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Marketplace Tech

Fast bridge construction helps keep drivers moving

Marketplace Contributor Oct 23, 2015
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As the manager for the largest road project in Tennessee right now, Marc Rothwell goes a lot of weekends without sleep. From Friday night until Monday morning on 13 weekends, his crews are racing to demolish and replace interstate overpasses. They must finish just before rush hour. And that gives Rothwell a jolt of adrenaline.

“Because you’re worried about, ‘How’s everything still going? Where are we at?’ You’re getting a text message every five minutes,” Rothwell said. “But it’s exciting. It’s the most fun you can have doing this type of work, I can guarantee you that.”

Rothwell’s crews are working with Kiewit contractors. They’re using a method that’s been tried across the country to repair crumbling old bridges  faster than ever. It’s called “Accelerated Bridge Construction,” or “A.B.C.” and it’s popular with state officials and with drivers.

The bustling work site in Nashville, Tenn., shows why transportation leaders are turning to this approach. Eight bridges from the 1960s needed replacing. Tennessee’s Department of Transportation (TDOT) turned to ABC in large part because it  cuts down on lane closure times. The state shaved its project from three years to two by pre-fabricating the spans and then sliding them into place during a dozen epic weekends. “Now, there is a cost associated with that,” said TDOT Construction Director Will Reid.

Eight spans along Interstate 40 in Nashville are being replaced with accelerated bridge construction methods, which require a total shutdown of all lanes, but only in focused time windows.

The building materials and necessary machinery are more expensive. And the tight time window to get the bridges in place requires additional engineering, minute-by-minute planning, and the use of  large construction cranes.

So less time doesn’t mean less work, but it causes less strife for drivers. “We have made the decision, that in this case, with I-40 in downtown, in a city that is absolutely boomin’, that it made sense for us to be aggressive,” Reid said.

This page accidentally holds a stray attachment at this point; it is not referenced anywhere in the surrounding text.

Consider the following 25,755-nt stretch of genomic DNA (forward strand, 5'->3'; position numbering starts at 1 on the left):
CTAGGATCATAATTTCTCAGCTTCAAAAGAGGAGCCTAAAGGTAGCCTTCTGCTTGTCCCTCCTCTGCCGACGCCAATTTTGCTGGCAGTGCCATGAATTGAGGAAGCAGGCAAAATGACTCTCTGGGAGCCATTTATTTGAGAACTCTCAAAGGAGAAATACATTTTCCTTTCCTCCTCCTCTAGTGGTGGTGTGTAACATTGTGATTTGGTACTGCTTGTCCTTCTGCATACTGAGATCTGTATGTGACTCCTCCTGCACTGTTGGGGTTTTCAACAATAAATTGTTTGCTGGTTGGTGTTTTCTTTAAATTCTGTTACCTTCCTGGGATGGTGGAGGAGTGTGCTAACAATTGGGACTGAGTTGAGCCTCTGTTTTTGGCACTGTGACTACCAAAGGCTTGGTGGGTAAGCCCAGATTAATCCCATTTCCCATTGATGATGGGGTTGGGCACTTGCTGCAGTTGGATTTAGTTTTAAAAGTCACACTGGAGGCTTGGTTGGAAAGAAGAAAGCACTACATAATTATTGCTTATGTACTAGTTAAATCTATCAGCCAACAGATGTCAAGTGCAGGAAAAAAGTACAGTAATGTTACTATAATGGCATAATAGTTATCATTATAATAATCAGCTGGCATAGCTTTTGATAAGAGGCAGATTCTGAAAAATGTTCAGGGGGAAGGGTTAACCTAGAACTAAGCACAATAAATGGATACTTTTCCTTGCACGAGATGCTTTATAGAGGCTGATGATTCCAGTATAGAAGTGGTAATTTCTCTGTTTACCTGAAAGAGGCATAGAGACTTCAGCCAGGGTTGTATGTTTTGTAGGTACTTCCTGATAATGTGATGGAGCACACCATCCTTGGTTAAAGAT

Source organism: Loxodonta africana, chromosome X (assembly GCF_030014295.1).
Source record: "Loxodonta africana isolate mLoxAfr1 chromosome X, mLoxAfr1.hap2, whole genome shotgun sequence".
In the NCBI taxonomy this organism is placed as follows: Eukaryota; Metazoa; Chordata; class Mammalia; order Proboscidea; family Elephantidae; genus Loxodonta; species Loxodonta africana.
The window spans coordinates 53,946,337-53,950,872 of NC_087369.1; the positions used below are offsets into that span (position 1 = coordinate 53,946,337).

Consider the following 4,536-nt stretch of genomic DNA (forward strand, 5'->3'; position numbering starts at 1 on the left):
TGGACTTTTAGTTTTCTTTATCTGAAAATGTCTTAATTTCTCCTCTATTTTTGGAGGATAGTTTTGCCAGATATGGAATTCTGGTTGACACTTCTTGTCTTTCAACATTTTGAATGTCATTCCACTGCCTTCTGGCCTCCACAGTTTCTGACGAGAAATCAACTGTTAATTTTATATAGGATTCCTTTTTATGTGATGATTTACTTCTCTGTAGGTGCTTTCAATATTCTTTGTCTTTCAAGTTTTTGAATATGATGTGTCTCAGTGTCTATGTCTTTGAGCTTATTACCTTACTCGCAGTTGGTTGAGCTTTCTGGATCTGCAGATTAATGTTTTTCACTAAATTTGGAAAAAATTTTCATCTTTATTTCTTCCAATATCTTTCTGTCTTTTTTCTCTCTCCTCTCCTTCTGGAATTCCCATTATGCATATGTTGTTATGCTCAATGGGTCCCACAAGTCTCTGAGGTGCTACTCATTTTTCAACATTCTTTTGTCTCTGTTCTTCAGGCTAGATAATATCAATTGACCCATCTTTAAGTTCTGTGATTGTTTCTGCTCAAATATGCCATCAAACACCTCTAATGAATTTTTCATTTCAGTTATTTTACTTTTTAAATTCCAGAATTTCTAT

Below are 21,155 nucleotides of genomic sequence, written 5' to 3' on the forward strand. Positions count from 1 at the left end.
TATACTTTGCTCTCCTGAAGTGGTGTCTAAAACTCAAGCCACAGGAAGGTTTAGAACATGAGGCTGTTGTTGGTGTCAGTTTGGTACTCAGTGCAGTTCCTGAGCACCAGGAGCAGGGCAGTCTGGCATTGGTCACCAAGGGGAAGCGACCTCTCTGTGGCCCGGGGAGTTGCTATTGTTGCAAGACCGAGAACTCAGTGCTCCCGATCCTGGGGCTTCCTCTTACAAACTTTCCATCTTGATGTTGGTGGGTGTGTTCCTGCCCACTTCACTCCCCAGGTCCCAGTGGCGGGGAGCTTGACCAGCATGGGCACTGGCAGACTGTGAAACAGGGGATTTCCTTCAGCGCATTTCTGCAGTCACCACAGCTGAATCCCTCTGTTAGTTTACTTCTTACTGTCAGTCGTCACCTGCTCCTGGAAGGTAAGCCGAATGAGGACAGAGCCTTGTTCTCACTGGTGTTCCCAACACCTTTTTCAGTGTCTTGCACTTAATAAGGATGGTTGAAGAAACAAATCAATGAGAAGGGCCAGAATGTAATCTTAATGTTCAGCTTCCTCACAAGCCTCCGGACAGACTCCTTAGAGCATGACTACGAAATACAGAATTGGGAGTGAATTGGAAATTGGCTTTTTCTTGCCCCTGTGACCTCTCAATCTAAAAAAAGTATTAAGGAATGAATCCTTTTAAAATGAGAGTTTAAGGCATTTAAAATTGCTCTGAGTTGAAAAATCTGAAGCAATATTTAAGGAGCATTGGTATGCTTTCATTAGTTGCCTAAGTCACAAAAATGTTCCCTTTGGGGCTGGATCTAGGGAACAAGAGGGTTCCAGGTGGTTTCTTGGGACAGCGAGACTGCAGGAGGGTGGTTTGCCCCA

State officials estimate the new method reduces the cost of closing lanes by about a third. And that translates into $5 to $10 million in productivity — time that drivers otherwise would have spent in traffic.

Reid said the calculation won’t always come out in favor of accelerated bridge construction. Built into the math are considerations of traffic volumes, the efficiency of nearby detours, and the share of traffic taken up by trucks hauling goods.

In this case, TDOT’s overall budget of $61 million reflects a potential savings of 12 percent compared to a traditional approach, officials said. They credit the shorter project for making that possible, even when the materials are more costly.

Successful efforts like this one have led to “exponential growth” in the use of ABC methods since 2011, according to the Federal Highway Administration. Many states have tried it at least once, and federal grants have encouraged ongoing use of the approach.

Tennessee has also seen a public relations benefit, with officials practically bragging about the savings and the methods. TDOT gave the project a zippy name — the Fast Fix 8 — and promotes it with time-lapse videos. Department spokeswoman B.J. Doughty says the videos have been seen more than 45,000 times.

The Tennessee construction effort has a name and a logo, seen here on the project manager’s phone. 

“People are getting into watching this, when they see what looked like a bunch of chaos, all of sudden, you’re like ‘Oh my God there’s a bridge sitting there,’ ” she said.

The project managers even came up with a logo. It appears in videos and on bumper stickers with the slogan: “Failure is not an option.”

 

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